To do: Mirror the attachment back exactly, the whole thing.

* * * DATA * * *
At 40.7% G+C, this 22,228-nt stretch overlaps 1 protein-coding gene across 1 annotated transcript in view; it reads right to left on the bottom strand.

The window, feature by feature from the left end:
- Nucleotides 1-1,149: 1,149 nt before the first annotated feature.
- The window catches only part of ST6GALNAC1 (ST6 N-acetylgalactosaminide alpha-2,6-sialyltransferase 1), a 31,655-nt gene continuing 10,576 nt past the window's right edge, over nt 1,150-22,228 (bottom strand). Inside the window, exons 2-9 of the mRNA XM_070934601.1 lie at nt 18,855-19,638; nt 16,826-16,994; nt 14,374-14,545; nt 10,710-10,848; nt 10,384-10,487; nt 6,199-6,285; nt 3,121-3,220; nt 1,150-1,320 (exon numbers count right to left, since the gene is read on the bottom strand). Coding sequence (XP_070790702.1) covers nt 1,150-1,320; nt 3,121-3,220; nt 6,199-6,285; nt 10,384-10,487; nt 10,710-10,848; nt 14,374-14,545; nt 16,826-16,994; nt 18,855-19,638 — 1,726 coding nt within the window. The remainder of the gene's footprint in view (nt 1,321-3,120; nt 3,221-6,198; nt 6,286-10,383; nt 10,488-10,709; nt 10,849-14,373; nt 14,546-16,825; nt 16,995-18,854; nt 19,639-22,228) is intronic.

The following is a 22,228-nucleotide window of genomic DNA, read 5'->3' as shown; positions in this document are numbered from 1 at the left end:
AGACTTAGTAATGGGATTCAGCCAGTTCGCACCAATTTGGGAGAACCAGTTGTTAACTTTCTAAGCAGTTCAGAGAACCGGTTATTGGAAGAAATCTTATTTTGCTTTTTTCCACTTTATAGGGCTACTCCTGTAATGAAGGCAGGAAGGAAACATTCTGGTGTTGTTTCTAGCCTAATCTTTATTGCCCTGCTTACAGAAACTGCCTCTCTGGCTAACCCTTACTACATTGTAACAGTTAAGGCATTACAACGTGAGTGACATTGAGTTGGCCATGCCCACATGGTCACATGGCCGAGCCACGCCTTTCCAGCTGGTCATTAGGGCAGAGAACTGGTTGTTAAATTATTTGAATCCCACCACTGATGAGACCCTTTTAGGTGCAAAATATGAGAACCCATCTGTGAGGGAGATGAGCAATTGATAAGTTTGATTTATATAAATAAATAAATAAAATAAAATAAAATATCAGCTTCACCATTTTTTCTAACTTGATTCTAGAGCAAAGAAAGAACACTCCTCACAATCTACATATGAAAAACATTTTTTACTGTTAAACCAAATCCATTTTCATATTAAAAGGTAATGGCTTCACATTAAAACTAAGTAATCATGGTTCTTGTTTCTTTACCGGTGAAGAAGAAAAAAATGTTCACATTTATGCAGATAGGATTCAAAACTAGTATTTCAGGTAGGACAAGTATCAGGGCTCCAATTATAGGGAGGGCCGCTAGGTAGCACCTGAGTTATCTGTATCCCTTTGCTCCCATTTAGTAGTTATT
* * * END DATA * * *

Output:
At 40.7% G+C, this 22,228-nt stretch overlaps 1 protein-coding gene across 1 annotated transcript in view; it reads right to left on the bottom strand.

The window, feature by feature from the left end:
- Nucleotides 1-1,149: 1,149 nt before the first annotated feature.
- The window catches only part of ST6GALNAC1 (ST6 N-acetylgalactosaminide alpha-2,6-sialyltransferase 1), a 31,655-nt gene continuing 10,576 nt past the window's right edge, over nt 1,150-22,228 (bottom strand). Inside the window, exons 2-9 of the mRNA XM_070934601.1 lie at nt 18,855-19,638; nt 16,826-16,994; nt 14,374-14,545; nt 10,710-10,848; nt 10,384-10,487; nt 6,199-6,285; nt 3,121-3,220; nt 1,150-1,320 (exon numbers count right to left, since the gene is read on the bottom strand). Coding sequence (XP_070790702.1) covers nt 1,150-1,320; nt 3,121-3,220; nt 6,199-6,285; nt 10,384-10,487; nt 10,710-10,848; nt 14,374-14,545; nt 16,826-16,994; nt 18,855-19,638 — 1,726 coding nt within the window. The remainder of the gene's footprint in view (nt 1,321-3,120; nt 3,221-6,198; nt 6,286-10,383; nt 10,488-10,709; nt 10,849-14,373; nt 14,546-16,825; nt 16,995-18,854; nt 19,639-22,228) is intronic.

The following is a 22,228-nucleotide window of genomic DNA, read 5'->3' as shown; positions in this document are numbered from 1 at the left end:
AGACTTAGTAATGGGATTCAGCCAGTTCGCACCAATTTGGGAGAACCAGTTGTTAACTTTCTAAGCAGTTCAGAGAACCGGTTATTGGAAGAAATCTTATTTTGCTTTTTTCCACTTTATAGGGCTACTCCTGTAATGAAGGCAGGAAGGAAACATTCTGGTGTTGTTTCTAGCCTAATCTTTATTGCCCTGCTTACAGAAACTGCCTCTCTGGCTAACCCTTACTACATTGTAACAGTTAAGGCATTACAACGTGAGTGACATTGAGTTGGCCATGCCCACATGGTCACATGGCCGAGCCACGCCTTTCCAGCTGGTCATTAGGGCAGAGAACTGGTTGTTAAATTATTTGAATCCCACCACTGATGAGACCCTTTTAGGTGCAAAATATGAGAACCCATCTGTGAGGGAGATGAGCAATTGATAAGTTTGATTTATATAAATAAATAAATAAAATAAAATAAAATATCAGCTTCACCATTTTTTCTAACTTGATTCTAGAGCAAAGAAAGAACACTCCTCACAATCTACATATGAAAAACATTTTTTACTGTTAAACCAAATCCATTTTCATATTAAAAGGTAATGGCTTCACATTAAAACTAAGTAATCATGGTTCTTGTTTCTTTACCGGTGAAGAAGAAAAAAATGTTCACATTTATGCAGATAGGATTCAAAACTAGTATTTCAGGTAGGACAAGTATCAGGGCTCCAATTATAGGGAGGGCCGCTAGGTAGCACCTGAGTTATCTGTATCCCTTTGCTCCCATTTAGTAGTTATT